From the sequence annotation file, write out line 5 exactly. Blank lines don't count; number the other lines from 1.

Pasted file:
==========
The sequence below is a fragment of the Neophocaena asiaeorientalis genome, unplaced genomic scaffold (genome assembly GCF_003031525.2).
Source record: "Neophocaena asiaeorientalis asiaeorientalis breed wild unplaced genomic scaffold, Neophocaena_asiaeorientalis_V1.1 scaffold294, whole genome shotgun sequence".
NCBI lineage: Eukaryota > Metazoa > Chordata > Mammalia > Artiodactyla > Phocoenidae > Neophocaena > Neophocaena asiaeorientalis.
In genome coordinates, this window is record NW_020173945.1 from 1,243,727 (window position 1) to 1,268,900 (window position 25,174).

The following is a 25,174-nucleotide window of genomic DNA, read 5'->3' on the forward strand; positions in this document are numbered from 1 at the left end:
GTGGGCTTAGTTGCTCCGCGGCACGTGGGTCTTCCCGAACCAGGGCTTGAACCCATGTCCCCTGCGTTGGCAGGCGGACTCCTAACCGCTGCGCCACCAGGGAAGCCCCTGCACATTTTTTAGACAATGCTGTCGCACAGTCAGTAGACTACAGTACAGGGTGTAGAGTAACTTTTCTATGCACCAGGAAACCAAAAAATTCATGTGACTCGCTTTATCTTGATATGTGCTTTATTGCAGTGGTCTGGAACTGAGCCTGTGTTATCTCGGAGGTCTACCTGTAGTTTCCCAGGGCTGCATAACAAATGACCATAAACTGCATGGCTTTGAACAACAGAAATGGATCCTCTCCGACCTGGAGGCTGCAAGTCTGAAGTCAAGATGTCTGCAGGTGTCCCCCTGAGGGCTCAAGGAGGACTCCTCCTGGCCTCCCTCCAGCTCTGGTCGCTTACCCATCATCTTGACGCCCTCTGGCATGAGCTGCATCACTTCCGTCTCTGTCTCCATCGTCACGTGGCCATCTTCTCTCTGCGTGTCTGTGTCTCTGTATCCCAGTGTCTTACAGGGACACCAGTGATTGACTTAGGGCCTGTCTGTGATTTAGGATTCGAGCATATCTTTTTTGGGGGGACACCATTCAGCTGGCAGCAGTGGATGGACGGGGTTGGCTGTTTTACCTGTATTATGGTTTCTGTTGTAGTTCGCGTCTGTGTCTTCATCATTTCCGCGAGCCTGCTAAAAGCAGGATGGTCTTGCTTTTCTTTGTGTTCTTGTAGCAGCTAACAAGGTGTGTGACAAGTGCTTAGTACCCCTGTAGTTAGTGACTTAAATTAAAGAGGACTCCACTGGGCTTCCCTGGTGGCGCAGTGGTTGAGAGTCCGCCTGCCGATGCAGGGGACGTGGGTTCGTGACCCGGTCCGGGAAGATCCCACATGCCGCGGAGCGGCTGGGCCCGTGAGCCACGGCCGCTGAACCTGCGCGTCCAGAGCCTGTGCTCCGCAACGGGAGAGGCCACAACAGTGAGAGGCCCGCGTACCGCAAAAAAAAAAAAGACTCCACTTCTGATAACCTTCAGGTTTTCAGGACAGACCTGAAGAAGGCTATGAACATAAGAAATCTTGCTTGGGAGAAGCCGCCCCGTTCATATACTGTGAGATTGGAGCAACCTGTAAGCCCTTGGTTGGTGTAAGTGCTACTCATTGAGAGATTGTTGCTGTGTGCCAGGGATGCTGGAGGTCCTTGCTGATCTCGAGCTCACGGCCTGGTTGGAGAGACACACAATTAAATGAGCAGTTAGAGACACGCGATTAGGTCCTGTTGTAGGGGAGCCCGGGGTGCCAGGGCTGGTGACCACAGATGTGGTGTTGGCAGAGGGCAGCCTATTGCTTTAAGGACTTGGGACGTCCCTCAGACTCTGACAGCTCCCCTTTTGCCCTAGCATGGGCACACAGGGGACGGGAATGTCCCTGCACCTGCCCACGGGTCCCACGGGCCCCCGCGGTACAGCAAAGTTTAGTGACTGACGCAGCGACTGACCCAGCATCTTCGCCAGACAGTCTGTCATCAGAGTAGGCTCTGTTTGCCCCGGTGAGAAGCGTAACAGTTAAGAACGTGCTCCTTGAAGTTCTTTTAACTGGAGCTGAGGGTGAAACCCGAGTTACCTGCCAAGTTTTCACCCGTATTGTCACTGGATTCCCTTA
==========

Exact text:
The following is a 25,174-nucleotide window of genomic DNA, read 5'->3' on the forward strand; positions in this document are numbered from 1 at the left end: